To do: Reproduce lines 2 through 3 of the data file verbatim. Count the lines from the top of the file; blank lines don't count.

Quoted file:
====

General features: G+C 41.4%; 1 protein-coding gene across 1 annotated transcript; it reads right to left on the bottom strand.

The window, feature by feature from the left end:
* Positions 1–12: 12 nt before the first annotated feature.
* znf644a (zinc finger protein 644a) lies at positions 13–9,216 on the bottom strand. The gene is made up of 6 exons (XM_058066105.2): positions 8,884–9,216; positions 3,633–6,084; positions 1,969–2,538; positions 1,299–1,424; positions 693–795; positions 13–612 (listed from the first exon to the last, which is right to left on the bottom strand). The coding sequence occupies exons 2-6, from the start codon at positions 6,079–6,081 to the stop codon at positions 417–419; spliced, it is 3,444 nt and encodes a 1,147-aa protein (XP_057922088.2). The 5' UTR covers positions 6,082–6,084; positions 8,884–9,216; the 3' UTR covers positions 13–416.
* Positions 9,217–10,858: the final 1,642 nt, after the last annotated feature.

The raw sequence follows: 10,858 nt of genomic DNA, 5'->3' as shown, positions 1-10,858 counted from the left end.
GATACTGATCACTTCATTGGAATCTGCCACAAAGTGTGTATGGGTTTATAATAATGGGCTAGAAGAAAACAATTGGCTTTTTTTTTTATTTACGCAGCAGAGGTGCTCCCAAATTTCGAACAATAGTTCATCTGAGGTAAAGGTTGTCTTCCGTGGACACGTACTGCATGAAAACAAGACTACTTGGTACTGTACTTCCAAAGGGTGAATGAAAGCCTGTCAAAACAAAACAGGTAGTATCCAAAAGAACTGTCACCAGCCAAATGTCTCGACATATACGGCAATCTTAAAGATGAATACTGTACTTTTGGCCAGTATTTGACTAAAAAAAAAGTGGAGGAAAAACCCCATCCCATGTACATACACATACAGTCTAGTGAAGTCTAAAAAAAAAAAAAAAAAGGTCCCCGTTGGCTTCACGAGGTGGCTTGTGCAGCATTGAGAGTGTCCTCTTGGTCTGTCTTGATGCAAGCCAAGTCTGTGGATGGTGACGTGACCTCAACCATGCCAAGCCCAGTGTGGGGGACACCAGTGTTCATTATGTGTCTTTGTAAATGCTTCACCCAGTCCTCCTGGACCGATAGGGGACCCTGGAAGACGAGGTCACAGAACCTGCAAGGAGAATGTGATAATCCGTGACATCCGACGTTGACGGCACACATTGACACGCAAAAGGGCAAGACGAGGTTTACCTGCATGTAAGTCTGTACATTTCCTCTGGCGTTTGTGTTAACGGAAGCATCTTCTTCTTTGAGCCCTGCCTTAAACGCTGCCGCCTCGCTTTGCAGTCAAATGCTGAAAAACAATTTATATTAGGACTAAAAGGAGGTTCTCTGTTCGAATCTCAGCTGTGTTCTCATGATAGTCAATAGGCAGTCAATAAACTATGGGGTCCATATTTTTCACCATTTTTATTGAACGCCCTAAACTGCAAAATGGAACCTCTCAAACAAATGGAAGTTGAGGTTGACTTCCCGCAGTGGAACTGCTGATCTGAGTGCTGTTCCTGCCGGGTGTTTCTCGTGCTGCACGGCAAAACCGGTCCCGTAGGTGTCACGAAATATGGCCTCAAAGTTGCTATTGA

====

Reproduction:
The window, feature by feature from the left end:
* Positions 1–12: 12 nt before the first annotated feature.